The improved sawmill now comprises:
• Mobile log merchandiser, designed and built in 1998 by Walt McGee at 4MAC Industries, located in the log yard bucks all trees to nine-foot logs and sorts them three ways, large logs for the Hurdle scragg saw, smaller logs for the end-dogger scragg and the rest for the Jackson fiber machine
• New Hurdle Machine Works modular 36” 2 block log carriage and 60” circular scragg saw
• Older end-dogger headrig with scragg saw (shop-built), located next to the Hurdle unit
• Morbark Stac Trac 2000 cant crane/stacker, located downstream of the headrigs to lift and stack square fence posts and cants up to 12”x 12”
• Jackson Harvester machine that turns the uglier raw logs and blocks into shavings
• 4 ft. diameter x 20 ft. long rotary drum shavings dryer, with recycle system (shop-built)
• Black Clawson rotary screen
• Baker ABX horizontal band resaw with 12”x 12” capacity, kept busy cutting thin boards from cants and slabs
• Cemco model 2 Sander 30”wide belt, built in 1972, rebuilt by “retired” millwright Jack Harham at REACH, with a used Carothers Bros bag house and a new Grecon spark detection system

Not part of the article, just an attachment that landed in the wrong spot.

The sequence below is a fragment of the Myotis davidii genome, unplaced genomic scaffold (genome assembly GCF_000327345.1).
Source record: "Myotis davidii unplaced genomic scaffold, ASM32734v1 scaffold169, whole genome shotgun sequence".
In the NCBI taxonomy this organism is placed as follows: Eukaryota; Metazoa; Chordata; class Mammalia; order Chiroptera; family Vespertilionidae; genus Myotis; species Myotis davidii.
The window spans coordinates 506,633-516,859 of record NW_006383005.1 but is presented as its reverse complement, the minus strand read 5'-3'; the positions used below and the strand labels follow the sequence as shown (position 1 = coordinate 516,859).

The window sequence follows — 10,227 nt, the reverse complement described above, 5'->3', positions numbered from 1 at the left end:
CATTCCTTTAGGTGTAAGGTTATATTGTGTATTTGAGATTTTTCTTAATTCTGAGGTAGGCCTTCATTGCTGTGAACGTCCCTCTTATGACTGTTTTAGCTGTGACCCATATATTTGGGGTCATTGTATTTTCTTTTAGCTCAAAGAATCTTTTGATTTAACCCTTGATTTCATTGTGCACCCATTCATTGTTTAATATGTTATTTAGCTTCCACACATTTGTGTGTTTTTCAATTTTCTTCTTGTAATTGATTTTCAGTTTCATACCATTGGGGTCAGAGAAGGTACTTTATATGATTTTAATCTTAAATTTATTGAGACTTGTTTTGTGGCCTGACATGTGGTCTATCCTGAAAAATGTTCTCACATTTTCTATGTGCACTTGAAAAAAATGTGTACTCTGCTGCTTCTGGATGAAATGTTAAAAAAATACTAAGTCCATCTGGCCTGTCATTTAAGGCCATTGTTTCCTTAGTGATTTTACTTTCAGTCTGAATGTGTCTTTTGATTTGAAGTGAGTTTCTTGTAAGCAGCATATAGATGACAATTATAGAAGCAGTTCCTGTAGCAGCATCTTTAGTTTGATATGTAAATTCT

• New Nyle dry kiln, 30,000 bd.ft. capacity • Madison Planer/ Moulder, 1969 model
• Custom pallet assembly jigs
• Amadas Industries loose fill bagger, Premier Tech 4 stage baler and Verville 3 stage vertical baler

Dennis says he’s pleased with the new additions and plans to extend the building roof over the new Hurdle scragg saw and carriage, which he described as “Excellent value for money.” The new kiln is, to his knowledge, the only one in the country drying juniper. It operates on a seven-day cycle. Dennis plans to convert the kiln heating system to use the sites’ free geothermal energy to provide base heat for drying in the near future. At present REACH produces around 12,000 bd.ft. a day of lumber and 18 bone dry tons of fiber. Following the mill upgrade, the first batch of flooring was processed by Mill Run Hardwood Floors of Surrey, BC and sent back to REACH in May 2004, before forwarding to a U.S. flooring distributor. A total of 180 different products are now made at the plant, many of them completely finished and sold through distributors. There seem to be endless new uses for juniper. Recent orders have been received for the fiber to use in papermaking. Even the sawdust is now packaged for use as an industrial strength absorbent under the name of Super Sweep. REACH has found that a 1 cubic foot bag will absorb 4 gallons of liquid, much more than diatomite or clay products, and the first orders for Super Sweep have now been shipped. The enthusiasm of the REACH organization and its employees is infectious — the concept of removing a worthless weed and turning it into a range of valuable wood has turned out to be good for both the landscape and everyone involved.

Dennis Long Scaling Logs                  

Morbark Cant Crane/Stacker     


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This page was last updated on Wednesday, December 29, 2004